It is much easier to be critical than to be correct.

Benjamin Disraeli

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In a neat little book by philosophy professor William B. Irvine, A Guide to a Good Life, he explores the pre-Christian philosophers known as Stoics.  These thinkers sought to understand how one might live a good life.  They examined life and experience so they might find what a contented and valued life might be, and how it might be realized.

The challenge to know and live a good life is no less present today than it was before Christ.

Deflated footballs makes this point for us today.

The recent controversy about the New England Patriots having footballs in the first half of their playoff game that were inflated below the National Football League standards gives us clues to a philosophy of a good life.  How so?

Well, consider this.  There has been no shortage of conversation in the press and on television about these deflated footballs.  The overwhelming content of the conversation was this: the Patriots cheated by intentionally deflating the footballs to gain an unlawful advantage in passing and catching the ball in cold and rainy weather.  Their coach was presumed to have ordered this.  Their quarterback as well was presumed to have been the prime mover in this act of deception and deceit.  Accusations aimed at them were asserted as truth.

Hold your horses, gang.  Few expressing their opinions knew the governing League rule, nor knew who in the League had custody of the footballs prior to the game.  None of the commentators had one fact surrounding the footballs that implicated either the coach or the quarterback, or any Patriot staff person in any act that caused these footballs to be below League rules.

Worse yet, there was not one word spoken about the science involved.

People were so intent on offering damning opinions they never asked: What is the science here? Who had custody of these footballs?  Did the game officials properly check the footballs as they were required to do?

No, there was more appeal to making accusations and judgments without reason, out of ignorance.  A habit we can all fall prey to.

Sadly, some of the comments seemed to reflect dislike for a particular team, a coach, a person and their repeated success, their record of excellence – indeed, a dislike for excellence itself.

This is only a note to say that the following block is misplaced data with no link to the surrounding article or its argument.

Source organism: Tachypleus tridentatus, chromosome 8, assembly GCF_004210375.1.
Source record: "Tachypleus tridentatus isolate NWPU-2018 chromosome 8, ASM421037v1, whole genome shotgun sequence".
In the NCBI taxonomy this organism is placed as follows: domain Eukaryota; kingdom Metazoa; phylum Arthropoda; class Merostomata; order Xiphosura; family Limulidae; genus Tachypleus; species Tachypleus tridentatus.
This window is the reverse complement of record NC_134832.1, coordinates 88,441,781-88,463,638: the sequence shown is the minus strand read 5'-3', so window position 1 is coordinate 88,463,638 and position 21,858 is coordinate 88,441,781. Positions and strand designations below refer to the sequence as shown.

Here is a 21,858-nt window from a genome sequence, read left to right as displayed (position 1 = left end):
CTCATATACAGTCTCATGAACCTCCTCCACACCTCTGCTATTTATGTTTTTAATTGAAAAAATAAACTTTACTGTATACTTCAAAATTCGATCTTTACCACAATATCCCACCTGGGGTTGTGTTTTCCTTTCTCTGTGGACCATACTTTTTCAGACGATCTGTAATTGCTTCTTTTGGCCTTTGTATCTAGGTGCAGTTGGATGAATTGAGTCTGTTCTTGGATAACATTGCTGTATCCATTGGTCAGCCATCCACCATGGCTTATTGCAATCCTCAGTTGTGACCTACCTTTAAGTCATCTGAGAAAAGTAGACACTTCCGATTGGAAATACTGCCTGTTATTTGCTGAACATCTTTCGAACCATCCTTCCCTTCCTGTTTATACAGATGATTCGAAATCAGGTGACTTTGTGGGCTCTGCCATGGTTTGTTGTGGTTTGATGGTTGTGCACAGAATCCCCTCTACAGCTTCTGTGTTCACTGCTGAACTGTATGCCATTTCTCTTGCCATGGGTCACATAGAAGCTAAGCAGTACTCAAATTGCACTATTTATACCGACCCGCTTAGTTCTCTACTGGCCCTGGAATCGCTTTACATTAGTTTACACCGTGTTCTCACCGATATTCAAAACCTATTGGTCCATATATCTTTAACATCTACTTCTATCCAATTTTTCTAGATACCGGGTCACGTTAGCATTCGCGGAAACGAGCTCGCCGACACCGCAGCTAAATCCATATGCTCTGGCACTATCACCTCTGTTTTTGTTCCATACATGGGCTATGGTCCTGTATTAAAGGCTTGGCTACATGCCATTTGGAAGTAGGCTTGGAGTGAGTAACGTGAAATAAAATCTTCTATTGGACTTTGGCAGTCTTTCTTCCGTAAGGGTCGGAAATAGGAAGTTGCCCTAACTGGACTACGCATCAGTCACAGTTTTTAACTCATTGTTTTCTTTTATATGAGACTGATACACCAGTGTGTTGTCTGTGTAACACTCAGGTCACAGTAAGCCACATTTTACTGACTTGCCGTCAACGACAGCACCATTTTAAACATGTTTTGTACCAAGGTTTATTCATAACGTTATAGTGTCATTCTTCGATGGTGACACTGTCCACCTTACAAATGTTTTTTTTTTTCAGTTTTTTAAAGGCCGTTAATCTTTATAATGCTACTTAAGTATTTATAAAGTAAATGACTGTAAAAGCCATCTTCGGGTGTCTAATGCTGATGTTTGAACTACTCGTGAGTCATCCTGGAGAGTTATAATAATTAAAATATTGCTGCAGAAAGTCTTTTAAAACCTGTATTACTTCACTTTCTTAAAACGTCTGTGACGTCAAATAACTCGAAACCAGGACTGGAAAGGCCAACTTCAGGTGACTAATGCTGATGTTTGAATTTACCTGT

Ironically, science can explain what happens to the air inside a football when it is cold and there is a steady rain and wind exerting itself on the ball.

What happens is simple to explain.  One, air molecules contract in cold air and expand in hot air.  Two, a football losses air pressure in cold. Three, rain and wind add to the effect cold has.  It is a matter of science, or nature that air pressure falls in cold, rain and wind.  These are easily ascertainable facts, significant to the issue at hand.  They are not to be ignored.

So what does this have to do with a philosophy of life?

By default the common philosophy on display in this public episode did not flatter the pundits and accusers.

The philosophy on display was: judge without facts, let your ignorance lead to opinion, speak before you know, accuse without reason, remain uninformed about basic aspects of the event you are commenting on, ask no particular probative questions, abandon restraint, forget the science, forget the governing rules, discard a presumption of innocence, shelve good will, doubt and calm, judge and risk defaming others, give no ground to demonstrated excellence that envy may take voice.

Is this a philosophy of life?  A way to a good life?  The way we sustain a good society?  Community?

You know the answer to these questions.  Now ask, is faith not at least a restraint on the poor conduct of those who judged so readily?  What else might give pause?  Are we not all susceptible to judging without reason?

Think about what a philosophy of life looks like and how it can be honored day by day.